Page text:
Like the London Bridge of the nursery rhyme, the Willamette Bridge is coming down. Under its $140-million general contract, Hamilton Construction Co., Springfield, Ore., orchestrated a complex and eco-friendly demolition for the Oregon Dept. of Transportation’s fair lady.

The 2,000-ft-long box-girder bridge, built in 1962, was a key Interstate 5 link between Eugene and Springfield until shear cracks were found in 2002. Truck traffic had to be diverted by 200 miles until a temporary structure could be built in 2004.

Eugene-based subcontractor Staton Cos. earlier this year completed demolition of the old bridge, starting with construction of a 120-ft-wide wood-and-steel work platform and a structure 10 ft above the high-water level to contain debris. “There had to be no rubble in the river,” says Karl Wieseke, ODOT construction project manager.

Excavators positioned on the platform pulled the bridge apart and hoisted the pieces to a yard to be sorted and sent for recycling. ODOT will repurpose 30 million lbs of wood, concrete and steel. Crews separated the concrete and steel and rolled the rebar into massive balls—“like so much spaghetti,” says Wieseke.

Hamilton used a hydro-acoustic noise attenuator, also called a “bubbleator,” during pile driving to minimize underwater sound levels. Two 1,600-cu-ft-per-minute compressors vaporized the water to create an air curtain and minimize fish disturbance. The circular sheet-metal platforms, lined with a vibration-minimizing high-density yellow polystyrene foam, were customized around each pile template and supported the pile drivers.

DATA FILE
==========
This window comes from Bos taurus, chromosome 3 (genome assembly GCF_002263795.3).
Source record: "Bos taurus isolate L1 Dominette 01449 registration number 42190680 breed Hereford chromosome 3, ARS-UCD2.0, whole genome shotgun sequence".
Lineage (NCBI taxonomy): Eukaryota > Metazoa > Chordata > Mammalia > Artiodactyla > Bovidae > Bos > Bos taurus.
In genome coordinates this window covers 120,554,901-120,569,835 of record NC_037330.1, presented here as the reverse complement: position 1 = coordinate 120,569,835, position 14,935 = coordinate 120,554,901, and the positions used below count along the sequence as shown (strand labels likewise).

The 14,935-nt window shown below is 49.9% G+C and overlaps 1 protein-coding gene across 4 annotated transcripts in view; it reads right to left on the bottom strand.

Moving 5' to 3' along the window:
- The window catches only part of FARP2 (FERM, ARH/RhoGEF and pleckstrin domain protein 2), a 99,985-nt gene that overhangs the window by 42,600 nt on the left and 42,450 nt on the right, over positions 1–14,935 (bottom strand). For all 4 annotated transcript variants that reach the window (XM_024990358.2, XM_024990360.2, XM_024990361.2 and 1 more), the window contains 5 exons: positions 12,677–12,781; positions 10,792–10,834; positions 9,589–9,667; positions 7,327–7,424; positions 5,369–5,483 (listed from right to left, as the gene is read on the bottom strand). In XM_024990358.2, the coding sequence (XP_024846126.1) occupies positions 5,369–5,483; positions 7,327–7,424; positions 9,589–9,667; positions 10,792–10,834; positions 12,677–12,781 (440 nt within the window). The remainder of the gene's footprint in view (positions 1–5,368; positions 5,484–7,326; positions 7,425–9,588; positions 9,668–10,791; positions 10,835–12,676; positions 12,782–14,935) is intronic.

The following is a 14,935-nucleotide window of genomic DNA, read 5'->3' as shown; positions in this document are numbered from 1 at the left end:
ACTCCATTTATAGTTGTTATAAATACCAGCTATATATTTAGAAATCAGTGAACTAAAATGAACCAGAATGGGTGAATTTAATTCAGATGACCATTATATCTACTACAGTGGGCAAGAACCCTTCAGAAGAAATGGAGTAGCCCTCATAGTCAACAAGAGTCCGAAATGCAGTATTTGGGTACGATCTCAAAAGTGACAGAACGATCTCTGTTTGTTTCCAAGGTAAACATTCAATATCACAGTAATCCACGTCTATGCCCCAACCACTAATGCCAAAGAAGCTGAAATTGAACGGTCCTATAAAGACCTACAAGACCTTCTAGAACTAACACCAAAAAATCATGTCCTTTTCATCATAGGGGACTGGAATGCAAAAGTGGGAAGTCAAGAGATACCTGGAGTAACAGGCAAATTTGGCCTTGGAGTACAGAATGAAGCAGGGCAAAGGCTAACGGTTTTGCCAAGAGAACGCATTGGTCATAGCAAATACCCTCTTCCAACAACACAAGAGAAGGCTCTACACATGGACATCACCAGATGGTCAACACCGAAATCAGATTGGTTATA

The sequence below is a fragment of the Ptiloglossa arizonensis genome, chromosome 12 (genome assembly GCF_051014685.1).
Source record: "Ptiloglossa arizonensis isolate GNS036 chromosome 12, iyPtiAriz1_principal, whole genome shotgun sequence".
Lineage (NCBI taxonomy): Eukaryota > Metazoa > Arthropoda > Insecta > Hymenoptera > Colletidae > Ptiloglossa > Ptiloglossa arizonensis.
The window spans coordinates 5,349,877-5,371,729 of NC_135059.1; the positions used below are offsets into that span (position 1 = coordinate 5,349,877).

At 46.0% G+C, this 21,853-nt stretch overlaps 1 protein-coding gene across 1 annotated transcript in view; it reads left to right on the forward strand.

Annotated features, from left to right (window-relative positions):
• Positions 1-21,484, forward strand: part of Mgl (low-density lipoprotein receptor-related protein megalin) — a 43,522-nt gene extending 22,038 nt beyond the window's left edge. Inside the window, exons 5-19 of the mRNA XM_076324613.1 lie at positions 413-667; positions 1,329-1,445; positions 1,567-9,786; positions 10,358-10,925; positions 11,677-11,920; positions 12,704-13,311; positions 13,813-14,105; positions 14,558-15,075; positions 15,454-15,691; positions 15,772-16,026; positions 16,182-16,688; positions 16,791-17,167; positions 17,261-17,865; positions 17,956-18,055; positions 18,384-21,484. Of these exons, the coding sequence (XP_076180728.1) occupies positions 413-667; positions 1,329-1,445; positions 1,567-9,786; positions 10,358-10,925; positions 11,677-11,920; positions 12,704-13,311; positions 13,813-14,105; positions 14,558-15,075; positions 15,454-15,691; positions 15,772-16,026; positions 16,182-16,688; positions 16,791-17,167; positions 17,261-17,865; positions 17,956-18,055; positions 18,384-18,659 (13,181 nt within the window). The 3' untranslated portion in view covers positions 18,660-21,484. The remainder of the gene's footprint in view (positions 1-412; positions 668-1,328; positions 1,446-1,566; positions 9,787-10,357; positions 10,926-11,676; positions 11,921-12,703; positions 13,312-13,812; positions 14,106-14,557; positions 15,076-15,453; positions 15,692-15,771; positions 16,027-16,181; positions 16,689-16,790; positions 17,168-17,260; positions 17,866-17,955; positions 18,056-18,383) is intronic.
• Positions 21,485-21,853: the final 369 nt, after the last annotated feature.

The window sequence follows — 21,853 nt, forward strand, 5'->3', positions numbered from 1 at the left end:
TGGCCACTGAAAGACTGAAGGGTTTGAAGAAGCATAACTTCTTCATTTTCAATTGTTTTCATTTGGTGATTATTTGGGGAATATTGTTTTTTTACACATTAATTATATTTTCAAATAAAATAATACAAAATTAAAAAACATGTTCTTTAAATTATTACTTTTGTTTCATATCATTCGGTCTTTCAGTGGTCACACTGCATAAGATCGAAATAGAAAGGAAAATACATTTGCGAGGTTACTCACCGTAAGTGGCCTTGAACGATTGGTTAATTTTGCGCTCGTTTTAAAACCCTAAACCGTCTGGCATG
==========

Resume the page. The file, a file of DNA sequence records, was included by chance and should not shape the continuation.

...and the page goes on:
The pile drivers used to install the platform piers ran on canola-oil biodiesel, which—compared to petroleum-based diesel—emits 30% less carbon monoxide, 93% less unburned hydrocarbons and no sulfates. It also biodegrades four times faster than conventional diesel.

Once the contractor demolished the deck, the summer construction window closed. But before the new structure could be built, crews had to remove the submerged piers. ODOT got a waiver to use an innovative cut-and-remove process, facilitated and streamlined by a team of 11 state and federal regulatory agencies.

Springfield-based American Concrete Cutting used a sediment curtain and a wire saw to remove the piers. Jeff Firth, Hamilton project manager, describes the process as a 100-ft-long string of diamonds slicing through the sediment like a knife through butter, cutting off the piers flush with the riverbed over a two-week period. The method saved the time and cost of an underwater jackhammer operation, limited noise and didn’t leave rebar and rubble behind.

The $200-million new bridge will consist of two 1,759-ft deck-arch spans, 16 ft apart, each carrying a lane of traffic and a pedestrian path. It will touch the river just once, in the middle on a natural island that is sometimes submerged, compared to the old bridge’s five piers and the temporary bridge’s eight supports.

Hamilton began work in 2009 on the southbound span by drilling 50-ft-deep, 8-ft-dia shafts with an auger bit attached to an excavator. The shafts are reinforced with rebar and filled with concrete, then topped with poured-concrete shaft caps.

The shaft cap in the middle of the river was particularly challenging, says ODOT's Wieseke. The custom-poured, 8-ft-wide, 12-ft-tall, 6-ft-thick icebreaker shaft�s concrete cap supports the north- and southbound arch ribs and two vertical pillars.

A temporary steel frame and wooden platform supports the rebar cages and forms used to shape the poured-concrete arches. Then, 1,000-ton hydraulic rams will jack the ribs off the falsework over a three-day period. The contractor will weld the pieces together and reinforce them with concrete using the eight cast-in-place closure pours.

Once that span is ready to handle traffic next summer, the temporary bridge will be demolished. Some of its slabs will be reused on the northbound span. Along with precast caps, this will reduce the enviornmental impact on Alton Baker Park and the Whilamut Natural Area.

The bridge is scheduled for completion in fall 2013, with total project completion, including ODOT improvements to surrounding parkland, in 2014.

This posting was updated at 5 p.m. On October 14, 2010.